Kate Cranney
The University of Western Australia

Kate Cranney

Kate Cranney

Hub Communications Manager, The University of Western Australia



  • Kate is a science communicator. She has a background in science, environmental law, field ecology, and fine art. She has a keen interest in translating complex ideas into engaging stories.
  • For the last 15 years, Kate has worked as a science communicator with research groups, Indigenous ranger programs, not-for-profits and government agencies. Before NESP, she was a science communicator with CSIRO for 4 years. In this role, she wrote and edited stories, ran communications and media campaigns, and created short films about the research done by more than 800 scientists around Australia.
  • Kate has also worked with Sea Country Solutions on their Cocos (Keeling) and Christmas Islands work, with the Torres Strait Indigenous Ranger Program (based on Waiben, or Thursday Island), with The Nature Conservancy in Solomon Islands and Papua New Guinea, and with Bush Heritage Australia, RMIT University, University of Melbourne, and the Queensland Government. She has climbed 80-metre trees in Borneo, scaled volcanoes in PNG and pulled snakes from pitfall traps in the Simpson Desert … all in the pursuit of a good story!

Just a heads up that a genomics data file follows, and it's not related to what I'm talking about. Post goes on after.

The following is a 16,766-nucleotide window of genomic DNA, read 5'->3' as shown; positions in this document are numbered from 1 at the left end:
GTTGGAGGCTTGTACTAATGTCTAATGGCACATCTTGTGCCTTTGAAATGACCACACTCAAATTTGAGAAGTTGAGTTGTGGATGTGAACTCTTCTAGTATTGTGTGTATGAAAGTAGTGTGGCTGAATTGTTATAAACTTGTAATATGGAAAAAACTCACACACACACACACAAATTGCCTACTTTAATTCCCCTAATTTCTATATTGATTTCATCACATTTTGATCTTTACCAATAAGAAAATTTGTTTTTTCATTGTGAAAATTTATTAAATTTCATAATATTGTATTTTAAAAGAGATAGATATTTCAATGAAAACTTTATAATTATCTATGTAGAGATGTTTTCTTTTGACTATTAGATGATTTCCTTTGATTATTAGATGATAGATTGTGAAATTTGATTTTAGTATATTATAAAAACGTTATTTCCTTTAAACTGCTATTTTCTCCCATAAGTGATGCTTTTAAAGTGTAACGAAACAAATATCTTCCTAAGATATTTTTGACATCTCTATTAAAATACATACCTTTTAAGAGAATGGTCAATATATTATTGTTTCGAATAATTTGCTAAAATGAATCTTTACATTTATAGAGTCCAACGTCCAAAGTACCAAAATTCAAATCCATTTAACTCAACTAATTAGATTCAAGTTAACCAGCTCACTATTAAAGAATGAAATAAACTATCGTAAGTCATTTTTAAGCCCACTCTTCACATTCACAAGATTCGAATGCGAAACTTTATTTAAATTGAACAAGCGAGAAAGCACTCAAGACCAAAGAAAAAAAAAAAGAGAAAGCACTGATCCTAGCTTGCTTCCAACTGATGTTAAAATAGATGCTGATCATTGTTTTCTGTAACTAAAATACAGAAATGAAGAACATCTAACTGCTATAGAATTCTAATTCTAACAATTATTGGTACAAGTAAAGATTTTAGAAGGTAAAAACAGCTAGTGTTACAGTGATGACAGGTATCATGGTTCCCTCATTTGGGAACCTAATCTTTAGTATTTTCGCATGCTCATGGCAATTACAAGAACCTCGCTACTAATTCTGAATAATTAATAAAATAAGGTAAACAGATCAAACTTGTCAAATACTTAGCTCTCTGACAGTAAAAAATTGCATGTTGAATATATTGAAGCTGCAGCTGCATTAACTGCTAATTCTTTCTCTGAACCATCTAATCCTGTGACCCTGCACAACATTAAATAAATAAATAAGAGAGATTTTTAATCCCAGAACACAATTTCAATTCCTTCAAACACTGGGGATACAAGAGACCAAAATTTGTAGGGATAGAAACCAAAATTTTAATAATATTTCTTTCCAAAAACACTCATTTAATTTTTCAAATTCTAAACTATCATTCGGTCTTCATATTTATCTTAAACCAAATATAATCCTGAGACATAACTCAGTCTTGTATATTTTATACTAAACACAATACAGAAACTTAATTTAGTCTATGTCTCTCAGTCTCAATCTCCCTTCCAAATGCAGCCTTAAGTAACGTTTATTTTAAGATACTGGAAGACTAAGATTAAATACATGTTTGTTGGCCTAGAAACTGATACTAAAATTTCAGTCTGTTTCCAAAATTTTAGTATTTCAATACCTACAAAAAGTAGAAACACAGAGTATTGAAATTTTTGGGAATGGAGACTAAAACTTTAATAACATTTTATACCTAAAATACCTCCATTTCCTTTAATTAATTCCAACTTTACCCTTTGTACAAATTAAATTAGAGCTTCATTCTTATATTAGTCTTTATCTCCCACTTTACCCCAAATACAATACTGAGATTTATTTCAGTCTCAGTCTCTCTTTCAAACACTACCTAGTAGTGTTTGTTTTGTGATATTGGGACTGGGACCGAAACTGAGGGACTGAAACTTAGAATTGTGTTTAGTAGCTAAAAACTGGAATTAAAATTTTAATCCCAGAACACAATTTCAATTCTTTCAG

Current academic employment and position

  • Communications Manager, The University of Western Australia.

Highest qualification

  • 2016: Master of Science (MSc) with Distinction, University of Melbourne.

Links with non-government groups or networks

  • 2020–current: Member of Australian Science Communicators.

What are your interests as they relate to resilient landscapes?

  • Kate believes science should be relevant, accessible and engaging. As the hub’s Communications Manager, she will share the researchers’ findings with key decision-makers and the public. Kate’s work focuses on synthesising research, creatively promoting these findings, and connecting people and ideas for positive, lasting impact.

What do you love about working in Australian landscapes?

  • I have a soft spot for hardy desert plants, freshwater fish, deep sea creatures and all manner of insects. I grew up on an isolated sheep and cattle property outside of Goondiwindi and it’s given me a real love for working with people on Country – from remote landscapes to our biggest cities.